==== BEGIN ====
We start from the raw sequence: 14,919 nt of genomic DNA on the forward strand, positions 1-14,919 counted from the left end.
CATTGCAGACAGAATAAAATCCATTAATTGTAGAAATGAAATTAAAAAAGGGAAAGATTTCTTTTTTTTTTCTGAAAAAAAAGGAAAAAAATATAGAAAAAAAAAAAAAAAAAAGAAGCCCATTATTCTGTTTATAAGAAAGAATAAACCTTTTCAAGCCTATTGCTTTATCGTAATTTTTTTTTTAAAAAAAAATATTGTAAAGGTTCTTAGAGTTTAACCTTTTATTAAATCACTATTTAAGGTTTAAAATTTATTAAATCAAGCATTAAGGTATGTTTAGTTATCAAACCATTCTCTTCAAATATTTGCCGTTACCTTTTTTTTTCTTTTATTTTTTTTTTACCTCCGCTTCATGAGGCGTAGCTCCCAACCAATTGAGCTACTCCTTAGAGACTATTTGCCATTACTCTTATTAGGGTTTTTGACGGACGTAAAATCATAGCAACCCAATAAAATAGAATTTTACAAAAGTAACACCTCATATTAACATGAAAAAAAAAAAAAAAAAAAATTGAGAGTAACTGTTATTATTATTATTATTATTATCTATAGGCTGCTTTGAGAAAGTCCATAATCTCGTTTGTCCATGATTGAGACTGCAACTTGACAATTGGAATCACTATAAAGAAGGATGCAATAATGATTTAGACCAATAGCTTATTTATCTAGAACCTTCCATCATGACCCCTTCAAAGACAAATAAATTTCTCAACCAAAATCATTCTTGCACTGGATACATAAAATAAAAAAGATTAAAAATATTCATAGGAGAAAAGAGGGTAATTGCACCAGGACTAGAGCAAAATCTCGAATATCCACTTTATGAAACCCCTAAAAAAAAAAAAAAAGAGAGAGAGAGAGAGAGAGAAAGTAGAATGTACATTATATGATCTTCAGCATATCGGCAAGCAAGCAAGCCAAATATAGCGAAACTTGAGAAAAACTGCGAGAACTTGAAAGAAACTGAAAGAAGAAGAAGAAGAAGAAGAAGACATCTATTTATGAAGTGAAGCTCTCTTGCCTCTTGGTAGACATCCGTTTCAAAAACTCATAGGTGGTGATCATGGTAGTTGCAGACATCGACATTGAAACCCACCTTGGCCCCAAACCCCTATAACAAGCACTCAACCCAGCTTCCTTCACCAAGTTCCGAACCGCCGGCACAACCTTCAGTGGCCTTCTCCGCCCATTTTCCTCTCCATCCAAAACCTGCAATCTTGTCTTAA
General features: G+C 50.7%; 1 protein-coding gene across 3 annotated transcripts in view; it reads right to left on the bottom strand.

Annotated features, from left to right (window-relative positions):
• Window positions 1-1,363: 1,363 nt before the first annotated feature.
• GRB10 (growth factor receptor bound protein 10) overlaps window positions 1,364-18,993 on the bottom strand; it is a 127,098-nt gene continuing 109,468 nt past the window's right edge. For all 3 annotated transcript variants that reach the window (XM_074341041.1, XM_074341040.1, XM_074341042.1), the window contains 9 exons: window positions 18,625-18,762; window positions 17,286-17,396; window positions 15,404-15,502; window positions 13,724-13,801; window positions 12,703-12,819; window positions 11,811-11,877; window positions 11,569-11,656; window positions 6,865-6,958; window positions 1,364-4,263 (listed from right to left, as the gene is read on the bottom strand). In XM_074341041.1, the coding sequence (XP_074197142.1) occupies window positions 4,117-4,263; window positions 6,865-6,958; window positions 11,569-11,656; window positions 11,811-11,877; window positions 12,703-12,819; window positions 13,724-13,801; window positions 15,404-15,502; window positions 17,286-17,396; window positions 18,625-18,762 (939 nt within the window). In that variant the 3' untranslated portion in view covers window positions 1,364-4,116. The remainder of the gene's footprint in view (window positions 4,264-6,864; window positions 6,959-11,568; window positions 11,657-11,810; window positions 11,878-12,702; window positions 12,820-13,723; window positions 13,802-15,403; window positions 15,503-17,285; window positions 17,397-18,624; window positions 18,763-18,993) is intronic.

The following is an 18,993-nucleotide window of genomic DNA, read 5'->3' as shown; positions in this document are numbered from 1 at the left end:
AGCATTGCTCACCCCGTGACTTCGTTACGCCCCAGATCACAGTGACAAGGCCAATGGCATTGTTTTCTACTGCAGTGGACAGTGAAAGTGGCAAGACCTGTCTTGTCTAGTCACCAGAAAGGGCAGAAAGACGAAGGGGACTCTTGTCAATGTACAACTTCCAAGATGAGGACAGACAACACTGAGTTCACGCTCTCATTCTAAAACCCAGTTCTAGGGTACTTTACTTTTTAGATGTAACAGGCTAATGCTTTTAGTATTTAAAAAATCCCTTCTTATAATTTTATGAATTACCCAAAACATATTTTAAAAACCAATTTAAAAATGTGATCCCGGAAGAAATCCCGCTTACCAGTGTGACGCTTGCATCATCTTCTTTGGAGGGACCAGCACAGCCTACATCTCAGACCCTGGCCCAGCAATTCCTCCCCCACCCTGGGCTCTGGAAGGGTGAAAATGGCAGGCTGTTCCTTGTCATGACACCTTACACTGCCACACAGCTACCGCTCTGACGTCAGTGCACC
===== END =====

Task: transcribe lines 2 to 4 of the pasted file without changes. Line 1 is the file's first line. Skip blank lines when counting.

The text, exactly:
CATTGCAGACAGAATAAAATCCATTAATTGTAGAAATGAAATTAAAAAAGGGAAAGATTTCTTTTTTTTTTCTGAAAAAAAAGGAAAAAAATATAGAAAAAAAAAAAAAAAAAAGAAGCCCATTATTCTGTTTATAAGAAAGAATAAACCTTTTCAAGCCTATTGCTTTATCGTAATTTTTTTTTTAAAAAAAAATATTGTAAAGGTTCTTAGAGTTTAACCTTTTATTAAATCACTATTTAAGGTTTAAAATTTATTAAATCAAGCATTAAGGTATGTTTAGTTATCAAACCATTCTCTTCAAATATTTGCCGTTACCTTTTTTTTTCTTTTATTTTTTTTTTACCTCCGCTTCATGAGGCGTAGCTCCCAACCAATTGAGCTACTCCTTAGAGACTATTTGCCATTACTCTTATTAGGGTTTTTGACGGACGTAAAATCATAGCAACCCAATAAAATAGAATTTTACAAAAGTAACACCTCATATTAACATGAAAAAAAAAAAAAAAAAAAATTGAGAGTAACTGTTATTATTATTATTATTATTATCTATAGGCTGCTTTGAGAAAGTCCATAATCTCGTTTGTCCATGATTGAGACTGCAACTTGACAATTGGAATCACTATAAAGAAGGATGCAATAATGATTTAGACCAATAGCTTATTTATCTAGAACCTTCCATCATGACCCCTTCAAAGACAAATAAATTTCTCAACCAAAATCATTCTTGCACTGGATACATAAAATAAAAAAGATTAAAAATATTCATAGGAGAAAAGAGGGTAATTGCACCAGGACTAGAGCAAAATCTCGAATATCCACTTTATGAAACCCCTAAAAAAAAAAAAAAAGAGAGAGAGAGAGAGAGAGAAAGTAGAATGTACATTATATGATCTTCAGCATATCGGCAAGCAAGCAAGCCAAATATAGCGAAACTTGAGAAAAACTGCGAGAACTTGAAAGAAACTGAAAGAAGAAGAAGAAGAAGAAGAAGACATCTATTTATGAAGTGAAGCTCTCTTGCCTCTTGGTAGACATCCGTTTCAAAAACTCATAGGTGGTGATCATGGTAGTTGCAGACATCGACATTGAAACCCACCTTGGCCCCAAACCCCTATAACAAGCACTCAACCCAGCTTCCTTCACCAAGTTCCGAACCGCCGGCACAACCTTCAGTGGCCTTCTCCGCCCATTTTCCTCTCCATCCAAAACCTGCAATCTTGTCTTAA
General features: G+C 50.7%; 1 protein-coding gene across 3 annotated transcripts in view; it reads right to left on the bottom strand.

Annotated features, from left to right (window-relative positions):